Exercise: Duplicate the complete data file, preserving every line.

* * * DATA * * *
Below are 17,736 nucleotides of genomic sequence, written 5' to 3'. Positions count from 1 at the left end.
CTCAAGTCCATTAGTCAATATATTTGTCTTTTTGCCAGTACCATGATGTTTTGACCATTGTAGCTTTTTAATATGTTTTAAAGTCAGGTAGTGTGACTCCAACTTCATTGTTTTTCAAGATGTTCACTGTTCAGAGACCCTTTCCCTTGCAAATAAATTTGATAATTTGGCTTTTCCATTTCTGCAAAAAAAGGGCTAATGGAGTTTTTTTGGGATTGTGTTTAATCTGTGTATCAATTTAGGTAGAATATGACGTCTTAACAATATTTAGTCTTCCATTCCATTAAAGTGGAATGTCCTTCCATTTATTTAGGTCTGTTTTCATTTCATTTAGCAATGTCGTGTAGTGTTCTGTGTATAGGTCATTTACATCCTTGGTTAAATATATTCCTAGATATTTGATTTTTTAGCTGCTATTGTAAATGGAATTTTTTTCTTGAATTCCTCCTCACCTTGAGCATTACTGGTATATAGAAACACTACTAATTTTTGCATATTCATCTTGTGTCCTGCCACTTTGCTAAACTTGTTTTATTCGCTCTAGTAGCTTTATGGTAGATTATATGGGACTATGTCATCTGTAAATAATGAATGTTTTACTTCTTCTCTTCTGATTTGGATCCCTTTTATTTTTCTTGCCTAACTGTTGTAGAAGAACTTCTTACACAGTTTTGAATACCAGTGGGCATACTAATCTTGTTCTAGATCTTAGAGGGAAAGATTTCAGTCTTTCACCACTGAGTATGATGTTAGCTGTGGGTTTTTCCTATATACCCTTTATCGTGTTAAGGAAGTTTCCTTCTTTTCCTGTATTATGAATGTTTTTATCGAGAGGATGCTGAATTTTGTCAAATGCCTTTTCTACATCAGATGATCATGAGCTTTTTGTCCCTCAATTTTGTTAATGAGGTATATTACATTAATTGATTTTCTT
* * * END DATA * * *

Below are 17,736 nucleotides of genomic sequence, written 5' to 3'. Positions count from 1 at the left end.
CTCAAGTCCATTAGTCAATATATTTGTCTTTTTGCCAGTACCATGATGTTTTGACCATTGTAGCTTTTTAATATGTTTTAAAGTCAGGTAGTGTGACTCCAACTTCATTGTTTTTCAAGATGTTCACTGTTCAGAGACCCTTTCCCTTGCAAATAAATTTGATAATTTGGCTTTTCCATTTCTGCAAAAAAAGGGCTAATGGAGTTTTTTTGGGATTGTGTTTAATCTGTGTATCAATTTAGGTAGAATATGACGTCTTAACAATATTTAGTCTTCCATTCCATTAAAGTGGAATGTCCTTCCATTTATTTAGGTCTGTTTTCATTTCATTTAGCAATGTCGTGTAGTGTTCTGTGTATAGGTCATTTACATCCTTGGTTAAATATATTCCTAGATATTTGATTTTTTAGCTGCTATTGTAAATGGAATTTTTTTCTTGAATTCCTCCTCACCTTGAGCATTACTGGTATATAGAAACACTACTAATTTTTGCATATTCATCTTGTGTCCTGCCACTTTGCTAAACTTGTTTTATTCGCTCTAGTAGCTTTATGGTAGATTATATGGGACTATGTCATCTGTAAATAATGAATGTTTTACTTCTTCTCTTCTGATTTGGATCCCTTTTATTTTTCTTGCCTAACTGTTGTAGAAGAACTTCTTACACAGTTTTGAATACCAGTGGGCATACTAATCTTGTTCTAGATCTTAGAGGGAAAGATTTCAGTCTTTCACCACTGAGTATGATGTTAGCTGTGGGTTTTTCCTATATACCCTTTATCGTGTTAAGGAAGTTTCCTTCTTTTCCTGTATTATGAATGTTTTTATCGAGAGGATGCTGAATTTTGTCAAATGCCTTTTCTACATCAGATGATCATGAGCTTTTTGTCCCTCAATTTTGTTAATGAGGTATATTACATTAATTGATTTTCTT